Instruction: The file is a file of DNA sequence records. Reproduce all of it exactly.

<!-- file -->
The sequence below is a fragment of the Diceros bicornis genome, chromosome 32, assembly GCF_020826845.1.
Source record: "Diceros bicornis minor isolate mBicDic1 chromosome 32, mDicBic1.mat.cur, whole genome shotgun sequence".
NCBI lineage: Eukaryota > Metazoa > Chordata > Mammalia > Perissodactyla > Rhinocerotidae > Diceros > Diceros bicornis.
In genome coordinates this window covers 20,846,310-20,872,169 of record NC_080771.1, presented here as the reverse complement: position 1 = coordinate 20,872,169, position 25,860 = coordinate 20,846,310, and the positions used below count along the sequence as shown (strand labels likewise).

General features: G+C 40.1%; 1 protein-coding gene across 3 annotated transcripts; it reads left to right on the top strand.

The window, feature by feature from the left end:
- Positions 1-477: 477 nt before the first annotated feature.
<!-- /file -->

The sequence below is a fragment of the Diceros bicornis genome, chromosome 32, assembly GCF_020826845.1.
Source record: "Diceros bicornis minor isolate mBicDic1 chromosome 32, mDicBic1.mat.cur, whole genome shotgun sequence".
NCBI lineage: Eukaryota > Metazoa > Chordata > Mammalia > Perissodactyla > Rhinocerotidae > Diceros > Diceros bicornis.
In genome coordinates this window covers 20,846,310-20,872,169 of record NC_080771.1, presented here as the reverse complement: position 1 = coordinate 20,872,169, position 25,860 = coordinate 20,846,310, and the positions used below count along the sequence as shown (strand labels likewise).

General features: G+C 40.1%; 1 protein-coding gene across 3 annotated transcripts; it reads left to right on the top strand.

The window, feature by feature from the left end:
- Positions 1-477: 477 nt before the first annotated feature.